Facts Versus Opinions: How the Style and Language of News Presentation Is Changing in the Digital Age
May 14, 2019
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This report presents a quantitative assessment of how the presentation of news has changed over the past 30 years and how it varies across platforms. Using RAND-Lex, a suite of tools that combine machine learning and text analysis, the researchers considered such linguistic characteristics as social attitude, sentiment, affect, subjectivity, and relation with authority for four comparisons: newspapers before and after 2000 (through 2017), broadcast television news before and after 2000 (through 2000), broadcast news and prime-time cable programming for the period from 2000 to 2017, and newspapers and online journalism during the 2012–2017 period. Over time, and as society moved from "old" to "new" media, news content has generally shifted from more-objective event- and context-based reporting to reporting that is more subjective, relies more heavily on argumentation and advocacy, and includes more emotional appeals. These changes were observed across platforms, appearing least significant in the evolution of print journalism and most stark in comparisons of broadcast news with prime-time cable programming and of print journalism with online journalism. The report quantifies the sizes of observed changes and provides examples of what these changes look like in context. It also includes a discussion of the implications of these trends for the changing media ecosystem and for Truth Decay—the term RAND uses to refer to the diminishing role of facts and analysis in political discourse.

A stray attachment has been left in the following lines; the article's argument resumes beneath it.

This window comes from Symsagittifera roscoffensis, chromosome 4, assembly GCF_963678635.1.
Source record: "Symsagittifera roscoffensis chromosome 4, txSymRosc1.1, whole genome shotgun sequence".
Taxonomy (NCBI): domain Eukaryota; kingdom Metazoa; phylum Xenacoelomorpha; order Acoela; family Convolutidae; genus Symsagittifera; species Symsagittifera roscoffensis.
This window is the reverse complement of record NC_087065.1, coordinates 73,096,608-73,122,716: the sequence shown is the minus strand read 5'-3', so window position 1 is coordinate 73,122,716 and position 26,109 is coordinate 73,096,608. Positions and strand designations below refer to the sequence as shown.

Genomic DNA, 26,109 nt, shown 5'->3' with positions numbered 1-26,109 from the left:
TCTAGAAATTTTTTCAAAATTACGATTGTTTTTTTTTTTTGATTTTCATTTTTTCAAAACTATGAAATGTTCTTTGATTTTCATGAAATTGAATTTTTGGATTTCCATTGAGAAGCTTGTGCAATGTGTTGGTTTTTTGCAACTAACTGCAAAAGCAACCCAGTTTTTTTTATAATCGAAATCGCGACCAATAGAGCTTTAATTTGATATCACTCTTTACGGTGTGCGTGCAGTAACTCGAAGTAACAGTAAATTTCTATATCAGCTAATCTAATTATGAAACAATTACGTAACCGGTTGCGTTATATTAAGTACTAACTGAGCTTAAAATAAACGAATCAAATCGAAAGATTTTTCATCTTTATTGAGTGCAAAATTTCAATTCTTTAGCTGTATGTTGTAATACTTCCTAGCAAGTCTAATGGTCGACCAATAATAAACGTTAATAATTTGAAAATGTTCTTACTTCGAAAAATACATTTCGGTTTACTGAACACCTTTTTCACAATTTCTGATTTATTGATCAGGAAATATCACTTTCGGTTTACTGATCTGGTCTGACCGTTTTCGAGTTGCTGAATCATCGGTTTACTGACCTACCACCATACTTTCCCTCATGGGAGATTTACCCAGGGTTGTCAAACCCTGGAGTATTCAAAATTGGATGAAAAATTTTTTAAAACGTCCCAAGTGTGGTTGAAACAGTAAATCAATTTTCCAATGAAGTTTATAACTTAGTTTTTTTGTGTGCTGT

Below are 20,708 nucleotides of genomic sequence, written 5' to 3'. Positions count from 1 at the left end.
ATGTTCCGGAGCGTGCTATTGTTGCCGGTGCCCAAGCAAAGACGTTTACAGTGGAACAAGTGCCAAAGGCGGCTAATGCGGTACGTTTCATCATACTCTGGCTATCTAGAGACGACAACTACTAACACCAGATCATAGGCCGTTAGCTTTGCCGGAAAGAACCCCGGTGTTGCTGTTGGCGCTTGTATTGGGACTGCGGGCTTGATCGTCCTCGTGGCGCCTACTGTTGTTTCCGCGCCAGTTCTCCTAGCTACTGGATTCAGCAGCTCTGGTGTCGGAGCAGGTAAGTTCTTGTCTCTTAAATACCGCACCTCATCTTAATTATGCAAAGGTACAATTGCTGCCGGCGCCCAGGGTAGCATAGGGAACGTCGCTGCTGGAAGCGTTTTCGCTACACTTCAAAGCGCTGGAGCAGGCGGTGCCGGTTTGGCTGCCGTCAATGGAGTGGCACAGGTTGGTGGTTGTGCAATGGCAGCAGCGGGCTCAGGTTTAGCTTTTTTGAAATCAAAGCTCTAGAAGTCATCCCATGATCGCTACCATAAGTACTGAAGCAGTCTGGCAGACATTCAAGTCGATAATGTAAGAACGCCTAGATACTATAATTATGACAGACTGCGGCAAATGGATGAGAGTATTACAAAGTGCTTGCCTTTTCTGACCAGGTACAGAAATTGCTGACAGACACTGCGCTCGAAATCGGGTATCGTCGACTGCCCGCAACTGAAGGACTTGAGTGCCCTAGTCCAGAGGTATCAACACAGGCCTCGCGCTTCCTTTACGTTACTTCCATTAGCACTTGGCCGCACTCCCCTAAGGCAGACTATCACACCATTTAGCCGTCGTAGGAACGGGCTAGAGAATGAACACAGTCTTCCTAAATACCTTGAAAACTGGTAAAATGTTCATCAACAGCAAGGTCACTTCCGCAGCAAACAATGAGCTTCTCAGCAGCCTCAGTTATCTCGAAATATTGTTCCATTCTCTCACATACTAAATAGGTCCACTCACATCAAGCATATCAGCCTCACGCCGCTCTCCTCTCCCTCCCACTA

Data and Methodology
Changes in Newspaper Reporting over Time
Differences in Television News
Comparing Print and Online Journalism
Summary and Conclusions
Graphs from Subsample Analyses